When was the last time you had a meal without scrolling on your phone or catching up on a TV show? This “distracted eating” might be causing you to overindulge and gain weight.

Multitasking has become an essential aspect of our fast-paced lives, even while we eat. Although it might seem harmless, eating while engaging in other activities, such as watching TV, has been associated with an increase in food intake. Still, it was not until recently that scientists started to understand the brain mechanisms underlying this phenomenon. 

How does the brain process taste information?

There are two brain regions that are responsible for the perception of taste: the insula and the orbitofrontal cortex. The first region identifies the taste quality (sweet, salty, sour or bitter) and intensity, and communicates with the orbitofrontal cortex which, in turn, assigns a reward value to the food, associated with pleasantness.

However, new research reveals that the way our brains process taste information can be affected by distracted eating. In a recent study, researchers evaluated the neural activity of forty-one subjects who drank a fixed amount of chocolate milk while performing tasks that were either highly or slightly distracting, in a brain scanner. For these visual tasks, participants were asked to push a button when presented with pictures belonging to a certain category (furniture, tools, or toys). In the highly distracting session, pictures were displayed on the screen at a higher speed, thus requiring a higher attention load. Then, the effect of distraction on the brain’s perception of taste was evaluated as well as the participants’ tendency to eat chocolate snacks after the session. 

Young Adult Woman's First Bite of Delicious Macaroons.
If you are distracted when you eat, your brain might not process taste information as it should, which might lead you to consume more food later in the day.

Distracted eating alters taste perception and might lead to overeating 

The brain scans revealed that the regions responsible for taste-processing communicated less effectively with each other when the subjects were highly distracted while drinking the chocolate milk. In addition, doing the tasks that required a high attention load attenuated the insular response to taste in some of the participants, who ended up eating more snacks later. In short, if you are distracted when you eat, your brain might not process taste information as it should, which might lead you to consume more food later in the day. However, not all subjects presented a decrease in insular response, suggesting that some people might be less affected by the effect of distraction on taste perception and, consequently, on later food intake. The researchers also proposed that how strong a taste is might influence how distraction affects the way our brains process food-related information. In fact, those who drank the low-sweetness chocolate milk were more likely to eat more afterward than those who drank the high-sweetness drink. It seems that, since the taste of the sweeter drink was more outstanding, its perception was less suppressed by highly distracting tasks.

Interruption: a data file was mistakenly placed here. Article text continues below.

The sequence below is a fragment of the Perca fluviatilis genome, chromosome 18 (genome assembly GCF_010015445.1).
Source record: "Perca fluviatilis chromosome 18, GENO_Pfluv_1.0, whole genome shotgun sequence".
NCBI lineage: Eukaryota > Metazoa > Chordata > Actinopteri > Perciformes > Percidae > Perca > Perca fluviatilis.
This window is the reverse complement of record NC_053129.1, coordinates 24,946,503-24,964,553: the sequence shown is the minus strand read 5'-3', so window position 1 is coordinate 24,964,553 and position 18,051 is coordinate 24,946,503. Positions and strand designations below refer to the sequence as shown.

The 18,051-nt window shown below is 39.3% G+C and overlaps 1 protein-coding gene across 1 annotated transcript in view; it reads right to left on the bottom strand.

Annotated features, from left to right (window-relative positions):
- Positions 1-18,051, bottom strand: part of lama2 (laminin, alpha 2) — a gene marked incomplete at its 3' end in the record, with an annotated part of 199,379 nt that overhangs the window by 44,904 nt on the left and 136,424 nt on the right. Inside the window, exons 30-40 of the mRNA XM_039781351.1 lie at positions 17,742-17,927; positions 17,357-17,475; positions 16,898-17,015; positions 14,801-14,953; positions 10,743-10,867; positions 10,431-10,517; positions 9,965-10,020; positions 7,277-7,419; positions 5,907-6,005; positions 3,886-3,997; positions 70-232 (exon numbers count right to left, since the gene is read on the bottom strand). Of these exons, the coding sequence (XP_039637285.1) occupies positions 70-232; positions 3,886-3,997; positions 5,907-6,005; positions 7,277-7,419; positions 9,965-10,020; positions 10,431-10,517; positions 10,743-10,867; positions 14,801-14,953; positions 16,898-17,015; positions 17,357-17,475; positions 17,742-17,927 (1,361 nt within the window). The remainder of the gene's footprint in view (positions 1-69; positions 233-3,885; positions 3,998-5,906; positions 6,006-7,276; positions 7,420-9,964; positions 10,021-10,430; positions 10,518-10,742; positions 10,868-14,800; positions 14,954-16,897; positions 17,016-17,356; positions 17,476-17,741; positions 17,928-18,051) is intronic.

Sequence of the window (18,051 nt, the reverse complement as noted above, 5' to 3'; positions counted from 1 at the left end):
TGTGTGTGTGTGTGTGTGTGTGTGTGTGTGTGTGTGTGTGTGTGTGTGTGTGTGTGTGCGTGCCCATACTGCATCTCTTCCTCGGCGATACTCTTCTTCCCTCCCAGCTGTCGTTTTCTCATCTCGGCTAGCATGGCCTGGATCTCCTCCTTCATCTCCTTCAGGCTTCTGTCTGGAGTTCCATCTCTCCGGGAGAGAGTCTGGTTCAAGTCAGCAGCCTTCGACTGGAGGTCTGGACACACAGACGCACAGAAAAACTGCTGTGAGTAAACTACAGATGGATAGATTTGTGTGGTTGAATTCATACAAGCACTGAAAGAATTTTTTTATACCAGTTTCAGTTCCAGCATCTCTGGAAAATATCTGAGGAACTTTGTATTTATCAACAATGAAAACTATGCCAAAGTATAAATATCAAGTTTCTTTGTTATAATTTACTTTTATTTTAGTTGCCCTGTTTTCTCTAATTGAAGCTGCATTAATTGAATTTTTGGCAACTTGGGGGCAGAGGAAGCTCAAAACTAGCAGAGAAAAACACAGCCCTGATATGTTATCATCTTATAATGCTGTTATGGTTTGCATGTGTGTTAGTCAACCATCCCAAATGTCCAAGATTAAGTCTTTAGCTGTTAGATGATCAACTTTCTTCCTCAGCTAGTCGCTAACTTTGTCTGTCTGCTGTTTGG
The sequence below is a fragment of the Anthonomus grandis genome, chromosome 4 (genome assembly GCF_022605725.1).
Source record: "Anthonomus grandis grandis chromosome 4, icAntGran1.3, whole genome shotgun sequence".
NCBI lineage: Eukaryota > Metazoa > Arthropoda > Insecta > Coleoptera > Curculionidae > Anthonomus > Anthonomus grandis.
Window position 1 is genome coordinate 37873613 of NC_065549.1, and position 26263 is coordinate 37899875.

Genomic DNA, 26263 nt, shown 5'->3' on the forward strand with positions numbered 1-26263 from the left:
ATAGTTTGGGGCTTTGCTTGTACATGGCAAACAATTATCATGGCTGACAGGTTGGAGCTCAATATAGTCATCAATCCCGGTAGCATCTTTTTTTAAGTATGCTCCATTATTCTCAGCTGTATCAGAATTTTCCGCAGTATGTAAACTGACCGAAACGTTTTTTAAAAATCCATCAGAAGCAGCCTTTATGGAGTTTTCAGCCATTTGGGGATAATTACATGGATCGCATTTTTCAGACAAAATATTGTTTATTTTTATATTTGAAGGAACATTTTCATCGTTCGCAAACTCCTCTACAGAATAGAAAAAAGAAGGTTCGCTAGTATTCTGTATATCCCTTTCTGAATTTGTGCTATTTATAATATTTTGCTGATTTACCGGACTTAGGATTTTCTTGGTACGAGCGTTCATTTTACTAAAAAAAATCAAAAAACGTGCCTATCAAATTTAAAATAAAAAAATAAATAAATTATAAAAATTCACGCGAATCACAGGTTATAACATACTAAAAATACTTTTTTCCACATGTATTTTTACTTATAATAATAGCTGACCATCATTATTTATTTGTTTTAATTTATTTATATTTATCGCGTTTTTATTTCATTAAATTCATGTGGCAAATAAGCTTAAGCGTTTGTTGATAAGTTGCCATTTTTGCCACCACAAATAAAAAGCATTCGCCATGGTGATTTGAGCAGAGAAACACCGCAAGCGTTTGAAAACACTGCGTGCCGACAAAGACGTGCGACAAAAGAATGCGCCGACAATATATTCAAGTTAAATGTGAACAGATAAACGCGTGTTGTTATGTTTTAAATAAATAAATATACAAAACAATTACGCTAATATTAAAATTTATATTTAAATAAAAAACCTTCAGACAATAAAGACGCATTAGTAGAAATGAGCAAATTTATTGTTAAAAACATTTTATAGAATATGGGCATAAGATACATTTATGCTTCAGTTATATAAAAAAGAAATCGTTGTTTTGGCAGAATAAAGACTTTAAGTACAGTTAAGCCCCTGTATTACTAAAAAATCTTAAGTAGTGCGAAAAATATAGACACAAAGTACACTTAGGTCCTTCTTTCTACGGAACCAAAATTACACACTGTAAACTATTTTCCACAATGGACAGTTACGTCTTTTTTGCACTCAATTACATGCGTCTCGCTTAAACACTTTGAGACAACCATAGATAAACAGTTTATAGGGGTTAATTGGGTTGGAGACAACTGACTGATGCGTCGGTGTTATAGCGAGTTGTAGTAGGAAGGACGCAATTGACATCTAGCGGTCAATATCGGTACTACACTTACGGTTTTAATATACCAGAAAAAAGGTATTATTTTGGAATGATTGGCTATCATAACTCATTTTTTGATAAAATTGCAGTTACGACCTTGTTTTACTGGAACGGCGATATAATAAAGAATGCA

In sum, this study provided insight about some of the brain processes that are affected by distracted eating and suggested that being mindful and fully present when we eat could prevent us from eating too much. We challenge you to try one of the following mindful eating exercises today, which you can easily do even if you live with other people. You can ask them to join you!

  1. Choose a meal that you will commit to eat without distractions.
  2. Turn off or put away all electronic devices that might distract you and get away from your work desk.
  3. While eating, bring full awareness to each bite of food, using all of your senses to experience it. 

If you have a bit more time, try this mindful eating meditation by Susan McClain, our mindfulness coach at LIFE Apps, which requires you to ditch the electronics and just be present during your meal:

  1. Make a dish that you like. Put it in front of you and notice the different colors, textures, and aromas. 

  2. Pick a bite of food with a fork. Notice its color, texture, and aroma.
  3. Take a bite. Pay attention to the texture and the flavors you can taste. Notice any salt, pepper, or vinegar, and any other spices.
  4. As you take more bites, stop and tune in to how your body feels. Are you satisfied? Do you feel like you need a bite of something else?
  5. At the end of your meal, take a moment to be thankful for what you just enjoyed.